- "Iranian Pastor Youcef Nadarkhani imprisoned again". http://au.christiantoday.com. Retrieved 26 December 2012.
- "Iran hangs man who claimed to be God: report". Agence France-Presse. 31 January 2011. Retrieved 26 March 2012.
- "William Hague urges Iran to spare life of pastor facing execution". The Telegraph. 2011-09-29. Archived from the original on 2011-10-28. Retrieved 2011-10-05. "Youcef Nadarkhani, 34, a member of the Protestant evangelical Church of Iran, was arrested in 2009 for apostasy and he was sentenced to death last year."
- Fournier, Keith (2011-10-03). "Iran: Pastor Youcef Nadarkhani Sentenced to Death for Refusing to Convert to Islam". Catholic Online. Archived from the original on 2011-10-28. Retrieved 2011-10-05. "Today we bring to the attention of the global readership of Catholic Online the plight of a Protestant Christian pastor in Iran, Pastor Youcef Nadarkhani. This brave Christian man was sentenced to death because he refuses to convert to Islam."
- Simpson, John (2011-09-29). "Britain, U.S. Call on Iran to Halt Execution of Christian Pastor". Bloomberg Businessweek. Archived from the original on 2011-10-28. Retrieved 2011-10-05. "The U.K. and the U.S. urged Iran to overturn a death sentence imposed on an Iranian Christian pastor for apostasy."
- "Full Story of Youcef Nadarkhani". International Christian Concern. 2010-11-01. Archived from the original on 2011-10-28. Retrieved 2011-10-03. "Because Youcef's faith remained strong, they decided to arrest his wife in order to place more pressure on him. On June 18th, 2010 Fatemah Pasindedih was arrested, charged with apostasy and placed in prison in Lakan."
- Cole, Ethan (2010-10-31). "Obama Admin Urged to Defend Iranian Pastor Facing Execution". The Christian Post. Archived from the original on 2011-10-28. Retrieved 2011-10-03. "The Obama administration should press Iran to release Youcef Nadarkhani, who has been jailed for over one year, expressed the U.S. Commission on International Religious Freedom in a statement Friday."
- "Execution of Iranian Pastor Temporarily Delayed". Christian Broadcasting Network. 2010-10-26. Archived from the original on 2011-10-28. Retrieved 2011-10-03. "Nadarkhani is being kept in a security prison in Lakan, Iran, which is just south of his hometown of Rasht. His wife was also sentenced to life in prison."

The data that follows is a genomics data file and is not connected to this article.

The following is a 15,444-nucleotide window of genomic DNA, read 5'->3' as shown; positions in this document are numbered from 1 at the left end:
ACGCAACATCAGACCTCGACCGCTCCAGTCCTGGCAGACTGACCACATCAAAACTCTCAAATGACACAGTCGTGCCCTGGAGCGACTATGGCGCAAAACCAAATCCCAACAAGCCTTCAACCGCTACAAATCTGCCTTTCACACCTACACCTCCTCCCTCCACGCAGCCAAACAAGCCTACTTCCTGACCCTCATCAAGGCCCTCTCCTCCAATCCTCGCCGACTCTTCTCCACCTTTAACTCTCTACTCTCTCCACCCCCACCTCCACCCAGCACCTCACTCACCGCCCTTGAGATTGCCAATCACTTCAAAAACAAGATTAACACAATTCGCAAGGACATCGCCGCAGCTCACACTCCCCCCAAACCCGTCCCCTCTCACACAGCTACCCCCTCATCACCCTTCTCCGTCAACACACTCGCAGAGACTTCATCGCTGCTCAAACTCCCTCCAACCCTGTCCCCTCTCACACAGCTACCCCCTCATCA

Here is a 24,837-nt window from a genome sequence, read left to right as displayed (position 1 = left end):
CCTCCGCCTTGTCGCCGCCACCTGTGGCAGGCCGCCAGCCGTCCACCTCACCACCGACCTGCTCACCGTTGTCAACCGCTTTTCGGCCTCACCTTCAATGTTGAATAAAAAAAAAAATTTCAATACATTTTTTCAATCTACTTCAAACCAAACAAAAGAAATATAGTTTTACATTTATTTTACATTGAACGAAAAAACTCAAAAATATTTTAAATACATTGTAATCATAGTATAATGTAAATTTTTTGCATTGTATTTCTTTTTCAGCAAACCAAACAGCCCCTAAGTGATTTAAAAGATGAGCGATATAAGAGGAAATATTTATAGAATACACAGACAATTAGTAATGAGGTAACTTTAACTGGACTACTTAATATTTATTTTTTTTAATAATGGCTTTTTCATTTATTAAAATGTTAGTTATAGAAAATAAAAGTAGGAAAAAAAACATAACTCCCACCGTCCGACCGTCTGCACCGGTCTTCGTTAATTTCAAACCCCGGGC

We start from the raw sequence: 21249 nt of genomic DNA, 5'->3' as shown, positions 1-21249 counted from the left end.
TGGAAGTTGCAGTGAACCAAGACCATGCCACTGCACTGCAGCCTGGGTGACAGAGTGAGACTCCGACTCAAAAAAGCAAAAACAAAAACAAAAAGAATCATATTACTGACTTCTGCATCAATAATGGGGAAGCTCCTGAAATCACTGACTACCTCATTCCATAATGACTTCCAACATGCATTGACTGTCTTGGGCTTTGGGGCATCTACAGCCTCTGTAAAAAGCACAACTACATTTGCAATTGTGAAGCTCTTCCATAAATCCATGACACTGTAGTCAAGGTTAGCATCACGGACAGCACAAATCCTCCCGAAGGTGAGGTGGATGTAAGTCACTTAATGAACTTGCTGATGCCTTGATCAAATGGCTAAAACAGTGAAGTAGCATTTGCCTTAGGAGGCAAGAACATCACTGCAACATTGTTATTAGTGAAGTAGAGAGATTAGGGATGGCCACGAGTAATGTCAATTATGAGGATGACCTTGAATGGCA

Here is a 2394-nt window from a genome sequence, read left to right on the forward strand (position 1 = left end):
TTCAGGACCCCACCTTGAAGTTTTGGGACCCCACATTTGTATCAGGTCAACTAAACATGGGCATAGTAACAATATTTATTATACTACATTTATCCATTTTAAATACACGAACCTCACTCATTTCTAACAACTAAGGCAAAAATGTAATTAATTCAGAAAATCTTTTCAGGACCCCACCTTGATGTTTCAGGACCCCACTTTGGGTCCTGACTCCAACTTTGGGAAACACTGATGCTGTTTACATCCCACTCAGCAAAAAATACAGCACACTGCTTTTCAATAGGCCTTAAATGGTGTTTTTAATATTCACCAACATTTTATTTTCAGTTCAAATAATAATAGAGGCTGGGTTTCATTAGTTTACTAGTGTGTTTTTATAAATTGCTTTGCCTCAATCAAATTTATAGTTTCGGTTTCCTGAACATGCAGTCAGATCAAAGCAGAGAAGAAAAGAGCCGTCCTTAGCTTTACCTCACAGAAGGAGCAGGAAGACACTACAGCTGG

- "USCIRF Urges Obama Administration to Demand Release of Pastor Facing Execution in Iran for Apostasy". United States Commission on International Religious Freedom. 2010-10-29. Archived from the original on 2011-10-28. Retrieved 2010-11-05. "USCIRF urged the Obama Administration to press for his immediate and unconditional release."
- Sterling, Joe (2010-12-07). "In Iran, a Christian pastor faces death sentence". CNN. Archived from the original on 2011-10-28. Retrieved 2011-10-03. "On September 22, Iran's 11th Circuit Criminal Court of Appeals for the Gilan Province upheld the death sentence and conviction of Nadarkhani for apostasy."
- "Temporary Delay To Execution of Brother Youcef Nadarkhani". Present Truth Ministries. Retrieved 2010-11-05.
- "Iranian Pastor Faces Death for Thought Crime". Christian Telegraph. Retrieved 2010-11-05.
- "Temporary Delay of Execution to Brother Youcef Nadarkhani". FarsiNet.com. Retrieved 2010-11-05.
- "Death Sentence Delivered". Present Truth Ministries. Retrieved 2010-11-19.
- "Iran: Written Verdict Confirms Nadarkhani Death Sentence". Christian Solidarity Worldwide. 2011-07-13. Archived from the original on 2011-10-28. Retrieved 2011-10-03. "Since the original verdict was based on fatwas by Ayatollahs Khomeini, the 'father' of Iran’s revolution in 1979, Khamenei, the Supreme Leader of Iran, and Makarem Shirazi, currently the most influential religious leader in Iran, the Supreme Court may have been reluctant to overturn the verdict for fear of inviting controversy, despite the fact that there is no death sentence for apostasy in the Iranian penal code."
- "Iranian Pastor Yousef Nadarkhani acquitted of apostasy and released from prison". The Right Scoop. Retrieved 8 September 2012.
- "Iran: Pastor Nadarkhani released, acquitted of apostasy". Christian Solidarity Worldwide. Retrieved 8 September 2012.
- "Death Sentence on Christian Leader Yousef Nadarkhani". PBS. 2011-09-30. Archived from the original on 2011-10-28. Retrieved 2011-10-28. "I am resolute in my faith and Christianity and have no wish to recant."
- Jay Carney (29 September 2011). "Statement by the Press Secretary on Conviction of Pastor Youcef Nadarkhani". whitehouse.gov. Retrieved 30 September 2011.
- Merica, Dan (2011-09-29). "U.S. condemns Iranian pastor's conviction". CNN. Retrieved 2011-10-03. "After four days of an appeals trial for apostasy, Nadarkhani refused to recant his beliefs, the commission said."
- "Foreign Secretary calls on Iran to overturn Iranian Church leader's death sentence". Foreign Secretary and Commonwealth Office. Retrieved 2011-01-10.
- "After Trial on Apostasy Charge, Christian Pastor Nadarkhani Accused of Rape and Extortion". International Campaign for Human Rights in Iran. 2011-10-01. Retrieved 2011-10-08.
- Kwon, Lillian (8 September 2012). "Iran Pastor Youcef Nadarkhani Acquitted of Apostasy, Released From Jail". The Christian Post. Archived from the original on 8 September 2012. Retrieved 8 September 2012.
- "Nadarkhani Freed Again, But Other Iranian Christians Languish Behind Bars". CNS News. Retrieved 8 January 2013.
- Official reports